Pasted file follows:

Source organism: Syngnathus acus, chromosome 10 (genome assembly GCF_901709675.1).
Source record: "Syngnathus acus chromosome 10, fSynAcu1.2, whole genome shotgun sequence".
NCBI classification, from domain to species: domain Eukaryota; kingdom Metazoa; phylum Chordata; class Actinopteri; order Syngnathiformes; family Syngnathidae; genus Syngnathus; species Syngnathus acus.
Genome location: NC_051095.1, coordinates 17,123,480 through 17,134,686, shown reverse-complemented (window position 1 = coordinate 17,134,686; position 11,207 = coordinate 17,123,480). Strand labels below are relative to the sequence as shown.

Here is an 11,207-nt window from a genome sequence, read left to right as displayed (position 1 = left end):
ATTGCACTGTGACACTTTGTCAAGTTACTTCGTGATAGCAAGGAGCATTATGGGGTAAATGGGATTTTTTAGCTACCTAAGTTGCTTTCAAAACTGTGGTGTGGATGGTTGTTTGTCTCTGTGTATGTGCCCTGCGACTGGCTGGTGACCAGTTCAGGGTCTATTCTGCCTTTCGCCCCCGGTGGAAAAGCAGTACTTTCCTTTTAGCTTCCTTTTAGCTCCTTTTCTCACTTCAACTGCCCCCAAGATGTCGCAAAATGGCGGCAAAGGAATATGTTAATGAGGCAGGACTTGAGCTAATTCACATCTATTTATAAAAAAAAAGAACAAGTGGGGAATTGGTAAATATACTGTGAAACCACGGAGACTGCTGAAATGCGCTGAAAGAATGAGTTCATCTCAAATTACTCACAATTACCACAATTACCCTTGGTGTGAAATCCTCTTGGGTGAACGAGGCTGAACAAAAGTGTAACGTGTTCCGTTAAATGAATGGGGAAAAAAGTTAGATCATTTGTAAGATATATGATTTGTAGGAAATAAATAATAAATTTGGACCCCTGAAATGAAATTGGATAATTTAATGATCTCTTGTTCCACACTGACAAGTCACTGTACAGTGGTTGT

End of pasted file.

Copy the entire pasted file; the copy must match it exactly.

Source organism: Syngnathus acus, chromosome 10 (genome assembly GCF_901709675.1).
Source record: "Syngnathus acus chromosome 10, fSynAcu1.2, whole genome shotgun sequence".
NCBI classification, from domain to species: domain Eukaryota; kingdom Metazoa; phylum Chordata; class Actinopteri; order Syngnathiformes; family Syngnathidae; genus Syngnathus; species Syngnathus acus.
Genome location: NC_051095.1, coordinates 17,123,480 through 17,134,686, shown reverse-complemented (window position 1 = coordinate 17,134,686; position 11,207 = coordinate 17,123,480). Strand labels below are relative to the sequence as shown.

Here is an 11,207-nt window from a genome sequence, read left to right as displayed (position 1 = left end):
ATTGCACTGTGACACTTTGTCAAGTTACTTCGTGATAGCAAGGAGCATTATGGGGTAAATGGGATTTTTTAGCTACCTAAGTTGCTTTCAAAACTGTGGTGTGGATGGTTGTTTGTCTCTGTGTATGTGCCCTGCGACTGGCTGGTGACCAGTTCAGGGTCTATTCTGCCTTTCGCCCCCGGTGGAAAAGCAGTACTTTCCTTTTAGCTTCCTTTTAGCTCCTTTTCTCACTTCAACTGCCCCCAAGATGTCGCAAAATGGCGGCAAAGGAATATGTTAATGAGGCAGGACTTGAGCTAATTCACATCTATTTATAAAAAAAAAGAACAAGTGGGGAATTGGTAAATATACTGTGAAACCACGGAGACTGCTGAAATGCGCTGAAAGAATGAGTTCATCTCAAATTACTCACAATTACCACAATTACCCTTGGTGTGAAATCCTCTTGGGTGAACGAGGCTGAACAAAAGTGTAACGTGTTCCGTTAAATGAATGGGGAAAAAAGTTAGATCATTTGTAAGATATATGATTTGTAGGAAATAAATAATAAATTTGGACCCCTGAAATGAAATTGGATAATTTAATGATCTCTTGTTCCACACTGACAAGTCACTGTACAGTGGTTGT